If the opportunity arose to design services based on need and entitlement, people with disabilities would be involved in their design and oversight. People with disabilities have medical needs, some of which would justify special service provision, the approach to which would be similar to how services for other care groups are organised and delivered. People with disabilities would be treated as individuals; many with long term needs unique to them but similar to others and would be served in ways best suited to their needs. Why not acknowledge now how little meaningful involvement of service users there has been to date and take steps immediately to put that right?

The emphasis on health and care services can be detrimental to people with disabilities whose needs involve little or no health or other care over and above the general population. A system that is overwhelmed due to underfunding, staff shortages and facilities that are unfit for purpose is not going to be able to meet the wishes of individuals around how they wish to live their lives and realise their ambitions.

Mobility issues loom large when public transport is inadequate resulting in restricting access to education, work, services and education for people who do not have private transport. Support services need to be much more dependable and much more plentiful than they have been in recent years here. The built environment is unfriendly to other than fully ’able bodied’ people. Building regulations satisfy the agendae of property developers to the detriment of many users of the property. Good design is arguably no more costly than bad design and benefits everyone. Universal design benefits everyone but benefits people with disabilities, people with temporary mobility problems and the elderly in particular.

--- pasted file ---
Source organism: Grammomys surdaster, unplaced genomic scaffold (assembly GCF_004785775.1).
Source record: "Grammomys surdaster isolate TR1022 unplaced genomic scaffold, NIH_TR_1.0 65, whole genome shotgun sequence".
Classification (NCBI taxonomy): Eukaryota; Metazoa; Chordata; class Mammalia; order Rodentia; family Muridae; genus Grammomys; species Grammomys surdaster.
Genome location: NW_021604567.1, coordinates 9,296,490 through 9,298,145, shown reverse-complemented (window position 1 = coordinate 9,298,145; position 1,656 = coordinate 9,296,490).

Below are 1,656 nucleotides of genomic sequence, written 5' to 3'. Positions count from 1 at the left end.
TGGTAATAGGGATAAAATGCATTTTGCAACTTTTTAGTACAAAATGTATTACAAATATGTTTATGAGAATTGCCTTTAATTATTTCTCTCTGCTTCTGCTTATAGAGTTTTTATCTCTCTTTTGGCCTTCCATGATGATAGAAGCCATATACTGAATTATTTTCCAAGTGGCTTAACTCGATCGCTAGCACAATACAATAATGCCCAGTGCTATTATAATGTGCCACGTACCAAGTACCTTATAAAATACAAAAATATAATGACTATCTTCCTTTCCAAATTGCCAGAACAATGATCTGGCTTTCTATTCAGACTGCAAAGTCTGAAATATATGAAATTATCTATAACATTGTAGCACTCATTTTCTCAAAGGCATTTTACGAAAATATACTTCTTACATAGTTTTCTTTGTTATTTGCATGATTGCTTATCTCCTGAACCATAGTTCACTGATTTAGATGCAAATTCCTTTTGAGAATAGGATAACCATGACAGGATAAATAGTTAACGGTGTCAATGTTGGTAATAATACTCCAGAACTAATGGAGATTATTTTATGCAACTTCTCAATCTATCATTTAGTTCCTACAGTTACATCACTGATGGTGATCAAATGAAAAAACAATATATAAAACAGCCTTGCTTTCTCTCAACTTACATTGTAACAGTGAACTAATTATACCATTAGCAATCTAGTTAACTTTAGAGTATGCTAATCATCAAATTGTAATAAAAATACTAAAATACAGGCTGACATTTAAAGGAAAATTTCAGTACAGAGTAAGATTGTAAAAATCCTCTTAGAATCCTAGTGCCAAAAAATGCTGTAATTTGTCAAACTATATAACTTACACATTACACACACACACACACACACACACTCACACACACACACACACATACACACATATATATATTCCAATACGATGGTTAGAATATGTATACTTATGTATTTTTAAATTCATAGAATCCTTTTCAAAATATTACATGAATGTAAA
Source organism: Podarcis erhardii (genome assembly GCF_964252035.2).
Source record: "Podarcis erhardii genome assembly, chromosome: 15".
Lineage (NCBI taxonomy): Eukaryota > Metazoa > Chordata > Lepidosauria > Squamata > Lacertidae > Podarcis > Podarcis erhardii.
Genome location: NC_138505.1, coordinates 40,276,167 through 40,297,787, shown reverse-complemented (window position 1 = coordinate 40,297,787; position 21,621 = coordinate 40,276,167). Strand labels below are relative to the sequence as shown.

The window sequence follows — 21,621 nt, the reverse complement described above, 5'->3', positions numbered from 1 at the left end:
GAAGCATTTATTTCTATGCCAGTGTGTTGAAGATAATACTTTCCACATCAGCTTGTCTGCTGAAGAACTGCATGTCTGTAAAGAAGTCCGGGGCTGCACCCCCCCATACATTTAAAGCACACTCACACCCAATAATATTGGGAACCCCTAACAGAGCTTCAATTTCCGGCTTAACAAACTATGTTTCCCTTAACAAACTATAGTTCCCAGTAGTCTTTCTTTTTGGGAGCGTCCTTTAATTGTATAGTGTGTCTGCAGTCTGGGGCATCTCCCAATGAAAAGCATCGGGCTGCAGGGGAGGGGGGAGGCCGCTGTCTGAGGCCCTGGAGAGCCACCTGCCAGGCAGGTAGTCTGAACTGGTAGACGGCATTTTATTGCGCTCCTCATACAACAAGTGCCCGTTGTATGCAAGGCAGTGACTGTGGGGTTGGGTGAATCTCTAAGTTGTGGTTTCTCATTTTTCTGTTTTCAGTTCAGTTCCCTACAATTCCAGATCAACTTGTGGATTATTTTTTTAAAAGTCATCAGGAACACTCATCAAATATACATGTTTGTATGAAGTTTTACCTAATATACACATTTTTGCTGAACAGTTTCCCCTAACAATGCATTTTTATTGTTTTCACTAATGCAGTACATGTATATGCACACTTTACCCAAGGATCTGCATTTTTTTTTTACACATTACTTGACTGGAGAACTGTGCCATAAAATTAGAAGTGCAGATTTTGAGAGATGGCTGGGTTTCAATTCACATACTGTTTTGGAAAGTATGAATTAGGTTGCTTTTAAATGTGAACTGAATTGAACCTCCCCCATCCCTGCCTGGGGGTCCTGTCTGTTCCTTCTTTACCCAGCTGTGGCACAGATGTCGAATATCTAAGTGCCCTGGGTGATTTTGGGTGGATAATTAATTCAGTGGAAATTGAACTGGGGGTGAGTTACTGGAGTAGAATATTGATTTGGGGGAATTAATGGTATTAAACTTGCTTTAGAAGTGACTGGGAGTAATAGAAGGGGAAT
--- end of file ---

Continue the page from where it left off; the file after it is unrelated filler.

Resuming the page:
In 2007, Ireland signed the UN Convention on the Rights of Persons with Disabilities. Ten years on, Ireland is the only signatory that has not ratified the Convention. A spokesperson for the Department of Justice said recently, and not unreasonably, that the State must enact new legislation and amend existing legislation to ensure that the obligations of the convention will be met when it comes into force. That was a known consequence of signing the convention a decade ago, so why has Ireland failed to measure up? The consequences of enacting the legislation took precedence over the rights of people with disabilities.

The hypocrisy involved in signing a UN convention and then not ratifying it for over a decade would not be tolerated by most other sectors in the State. The only upside of the long delay experienced is that it affords the Government an opportunity to replace the existing arrangements that do not serve many people with disabilities well and replace them with arrangements that are based and funded on assessed need; that respect the uniqueness of individuals; that affords them rights and a meaningful say in how their needs are met; that mainstreams services for people with disabilities and enables them to avail of the entitlements of all other citizens and as a welcome consequence moves Ireland off the bottom of the league table and, over time, regains the respect our forefathers earned and retained for centuries.